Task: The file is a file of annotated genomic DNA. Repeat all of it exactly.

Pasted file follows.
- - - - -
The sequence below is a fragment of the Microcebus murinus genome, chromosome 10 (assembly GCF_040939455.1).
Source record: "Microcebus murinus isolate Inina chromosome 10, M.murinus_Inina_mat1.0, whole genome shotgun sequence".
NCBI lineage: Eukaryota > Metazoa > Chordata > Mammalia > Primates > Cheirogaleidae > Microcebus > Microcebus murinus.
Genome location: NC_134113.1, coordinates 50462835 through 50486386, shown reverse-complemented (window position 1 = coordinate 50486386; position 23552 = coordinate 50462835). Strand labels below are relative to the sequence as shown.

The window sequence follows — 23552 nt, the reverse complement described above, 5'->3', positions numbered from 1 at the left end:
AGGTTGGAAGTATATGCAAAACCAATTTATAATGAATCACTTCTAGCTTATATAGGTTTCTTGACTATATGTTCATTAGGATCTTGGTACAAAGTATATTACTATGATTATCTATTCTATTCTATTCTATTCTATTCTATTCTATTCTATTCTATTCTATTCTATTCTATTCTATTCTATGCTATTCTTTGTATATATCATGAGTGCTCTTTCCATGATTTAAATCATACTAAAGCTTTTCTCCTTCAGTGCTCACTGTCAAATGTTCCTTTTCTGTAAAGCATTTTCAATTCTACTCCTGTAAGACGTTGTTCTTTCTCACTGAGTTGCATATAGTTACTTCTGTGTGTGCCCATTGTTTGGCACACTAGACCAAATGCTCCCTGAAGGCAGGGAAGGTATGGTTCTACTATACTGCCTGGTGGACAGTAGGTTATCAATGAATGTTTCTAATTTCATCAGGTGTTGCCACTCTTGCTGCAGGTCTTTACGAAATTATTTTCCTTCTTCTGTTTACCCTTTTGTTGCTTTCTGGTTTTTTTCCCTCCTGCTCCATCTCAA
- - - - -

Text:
The sequence below is a fragment of the Microcebus murinus genome, chromosome 10 (assembly GCF_040939455.1).
Source record: "Microcebus murinus isolate Inina chromosome 10, M.murinus_Inina_mat1.0, whole genome shotgun sequence".
NCBI lineage: Eukaryota > Metazoa > Chordata > Mammalia > Primates > Cheirogaleidae > Microcebus > Microcebus murinus.
Genome location: NC_134113.1, coordinates 50462835 through 50486386, shown reverse-complemented (window position 1 = coordinate 50486386; position 23552 = coordinate 50462835). Strand labels below are relative to the sequence as shown.

The window sequence follows — 23552 nt, the reverse complement described above, 5'->3', positions numbered from 1 at the left end:
AGGTTGGAAGTATATGCAAAACCAATTTATAATGAATCACTTCTAGCTTATATAGGTTTCTTGACTATATGTTCATTAGGATCTTGGTACAAAGTATATTACTATGATTATCTATTCTATTCTATTCTATTCTATTCTATTCTATTCTATTCTATTCTATTCTATTCTATTCTATTCTATGCTATTCTTTGTATATATCATGAGTGCTCTTTCCATGATTTAAATCATACTAAAGCTTTTCTCCTTCAGTGCTCACTGTCAAATGTTCCTTTTCTGTAAAGCATTTTCAATTCTACTCCTGTAAGACGTTGTTCTTTCTCACTGAGTTGCATATAGTTACTTCTGTGTGTGCCCATTGTTTGGCACACTAGACCAAATGCTCCCTGAAGGCAGGGAAGGTATGGTTCTACTATACTGCCTGGTGGACAGTAGGTTATCAATGAATGTTTCTAATTTCATCAGGTGTTGCCACTCTTGCTGCAGGTCTTTACGAAATTATTTTCCTTCTTCTGTTTACCCTTTTGTTGCTTTCTGGTTTTTTTCCCTCCTGCTCCATCTCAA